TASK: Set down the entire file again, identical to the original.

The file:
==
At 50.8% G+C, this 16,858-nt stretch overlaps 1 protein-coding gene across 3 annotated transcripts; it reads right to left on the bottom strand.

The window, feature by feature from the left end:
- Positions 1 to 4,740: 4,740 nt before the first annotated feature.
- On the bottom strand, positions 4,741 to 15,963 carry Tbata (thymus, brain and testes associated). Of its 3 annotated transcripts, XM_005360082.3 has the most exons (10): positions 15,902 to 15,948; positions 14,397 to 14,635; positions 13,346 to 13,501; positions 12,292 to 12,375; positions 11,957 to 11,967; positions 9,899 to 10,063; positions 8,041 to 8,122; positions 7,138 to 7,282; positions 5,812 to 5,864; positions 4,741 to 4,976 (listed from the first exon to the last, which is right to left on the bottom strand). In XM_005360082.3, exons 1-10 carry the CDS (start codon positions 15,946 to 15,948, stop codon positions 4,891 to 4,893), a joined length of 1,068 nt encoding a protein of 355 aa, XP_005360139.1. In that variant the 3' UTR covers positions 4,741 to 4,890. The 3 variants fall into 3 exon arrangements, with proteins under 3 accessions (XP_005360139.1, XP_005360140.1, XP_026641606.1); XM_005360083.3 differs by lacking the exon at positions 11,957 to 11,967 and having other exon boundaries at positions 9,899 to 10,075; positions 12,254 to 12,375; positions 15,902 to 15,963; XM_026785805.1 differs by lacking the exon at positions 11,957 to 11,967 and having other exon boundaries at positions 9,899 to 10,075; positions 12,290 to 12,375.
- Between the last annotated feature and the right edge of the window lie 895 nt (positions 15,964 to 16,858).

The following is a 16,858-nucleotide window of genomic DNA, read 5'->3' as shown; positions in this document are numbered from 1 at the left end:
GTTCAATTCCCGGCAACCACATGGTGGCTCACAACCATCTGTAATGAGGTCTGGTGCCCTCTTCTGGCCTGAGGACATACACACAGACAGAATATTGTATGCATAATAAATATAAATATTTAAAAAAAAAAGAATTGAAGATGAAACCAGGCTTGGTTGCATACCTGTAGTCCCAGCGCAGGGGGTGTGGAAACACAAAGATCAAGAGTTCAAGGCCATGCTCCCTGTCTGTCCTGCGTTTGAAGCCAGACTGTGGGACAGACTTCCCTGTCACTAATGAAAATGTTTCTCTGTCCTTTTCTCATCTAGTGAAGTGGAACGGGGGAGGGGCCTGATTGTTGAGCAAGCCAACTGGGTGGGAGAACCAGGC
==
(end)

At 50.8% G+C, this 16,858-nt stretch overlaps 1 protein-coding gene across 3 annotated transcripts; it reads right to left on the bottom strand.

The window, feature by feature from the left end:
- Positions 1 to 4,740: 4,740 nt before the first annotated feature.
- On the bottom strand, positions 4,741 to 15,963 carry Tbata (thymus, brain and testes associated). Of its 3 annotated transcripts, XM_005360082.3 has the most exons (10): positions 15,902 to 15,948; positions 14,397 to 14,635; positions 13,346 to 13,501; positions 12,292 to 12,375; positions 11,957 to 11,967; positions 9,899 to 10,063; positions 8,041 to 8,122; positions 7,138 to 7,282; positions 5,812 to 5,864; positions 4,741 to 4,976 (listed from the first exon to the last, which is right to left on the bottom strand). In XM_005360082.3, exons 1-10 carry the CDS (start codon positions 15,946 to 15,948, stop codon positions 4,891 to 4,893), a joined length of 1,068 nt encoding a protein of 355 aa, XP_005360139.1. In that variant the 3' UTR covers positions 4,741 to 4,890. The 3 variants fall into 3 exon arrangements, with proteins under 3 accessions (XP_005360139.1, XP_005360140.1, XP_026641606.1); XM_005360083.3 differs by lacking the exon at positions 11,957 to 11,967 and having other exon boundaries at positions 9,899 to 10,075; positions 12,254 to 12,375; positions 15,902 to 15,963; XM_026785805.1 differs by lacking the exon at positions 11,957 to 11,967 and having other exon boundaries at positions 9,899 to 10,075; positions 12,290 to 12,375.
- Between the last annotated feature and the right edge of the window lie 895 nt (positions 15,964 to 16,858).

The following is a 16,858-nucleotide window of genomic DNA, read 5'->3' as shown; positions in this document are numbered from 1 at the left end:
GTTCAATTCCCGGCAACCACATGGTGGCTCACAACCATCTGTAATGAGGTCTGGTGCCCTCTTCTGGCCTGAGGACATACACACAGACAGAATATTGTATGCATAATAAATATAAATATTTAAAAAAAAAAGAATTGAAGATGAAACCAGGCTTGGTTGCATACCTGTAGTCCCAGCGCAGGGGGTGTGGAAACACAAAGATCAAGAGTTCAAGGCCATGCTCCCTGTCTGTCCTGCGTTTGAAGCCAGACTGTGGGACAGACTTCCCTGTCACTAATGAAAATGTTTCTCTGTCCTTTTCTCATCTAGTGAAGTGGAACGGGGGAGGGGCCTGATTGTTGAGCAAGCCAACTGGGTGGGAGAACCAGGC